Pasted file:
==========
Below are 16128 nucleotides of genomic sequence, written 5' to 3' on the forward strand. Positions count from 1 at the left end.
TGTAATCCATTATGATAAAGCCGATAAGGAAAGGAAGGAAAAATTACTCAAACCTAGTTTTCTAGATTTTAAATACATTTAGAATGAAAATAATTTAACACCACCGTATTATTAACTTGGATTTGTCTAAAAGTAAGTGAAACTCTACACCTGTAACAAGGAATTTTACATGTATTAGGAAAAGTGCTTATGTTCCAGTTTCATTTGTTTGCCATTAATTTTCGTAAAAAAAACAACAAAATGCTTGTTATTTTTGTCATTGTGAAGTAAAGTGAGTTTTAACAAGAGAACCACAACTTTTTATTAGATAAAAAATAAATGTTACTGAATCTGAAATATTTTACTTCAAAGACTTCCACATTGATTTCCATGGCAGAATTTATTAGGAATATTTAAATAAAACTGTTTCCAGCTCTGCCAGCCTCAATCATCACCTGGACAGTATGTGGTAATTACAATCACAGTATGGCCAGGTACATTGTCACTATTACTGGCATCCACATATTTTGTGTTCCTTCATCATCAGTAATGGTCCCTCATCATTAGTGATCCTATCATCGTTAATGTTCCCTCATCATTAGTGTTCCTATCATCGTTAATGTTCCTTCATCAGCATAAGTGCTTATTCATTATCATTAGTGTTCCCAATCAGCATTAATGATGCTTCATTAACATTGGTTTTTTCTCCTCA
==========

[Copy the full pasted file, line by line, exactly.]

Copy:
Below are 16128 nucleotides of genomic sequence, written 5' to 3' on the forward strand. Positions count from 1 at the left end.
TGTAATCCATTATGATAAAGCCGATAAGGAAAGGAAGGAAAAATTACTCAAACCTAGTTTTCTAGATTTTAAATACATTTAGAATGAAAATAATTTAACACCACCGTATTATTAACTTGGATTTGTCTAAAAGTAAGTGAAACTCTACACCTGTAACAAGGAATTTTACATGTATTAGGAAAAGTGCTTATGTTCCAGTTTCATTTGTTTGCCATTAATTTTCGTAAAAAAAACAACAAAATGCTTGTTATTTTTGTCATTGTGAAGTAAAGTGAGTTTTAACAAGAGAACCACAACTTTTTATTAGATAAAAAATAAATGTTACTGAATCTGAAATATTTTACTTCAAAGACTTCCACATTGATTTCCATGGCAGAATTTATTAGGAATATTTAAATAAAACTGTTTCCAGCTCTGCCAGCCTCAATCATCACCTGGACAGTATGTGGTAATTACAATCACAGTATGGCCAGGTACATTGTCACTATTACTGGCATCCACATATTTTGTGTTCCTTCATCATCAGTAATGGTCCCTCATCATTAGTGATCCTATCATCGTTAATGTTCCCTCATCATTAGTGTTCCTATCATCGTTAATGTTCCTTCATCAGCATAAGTGCTTATTCATTATCATTAGTGTTCCCAATCAGCATTAATGATGCTTCATTAACATTGGTTTTTTCTCCTCA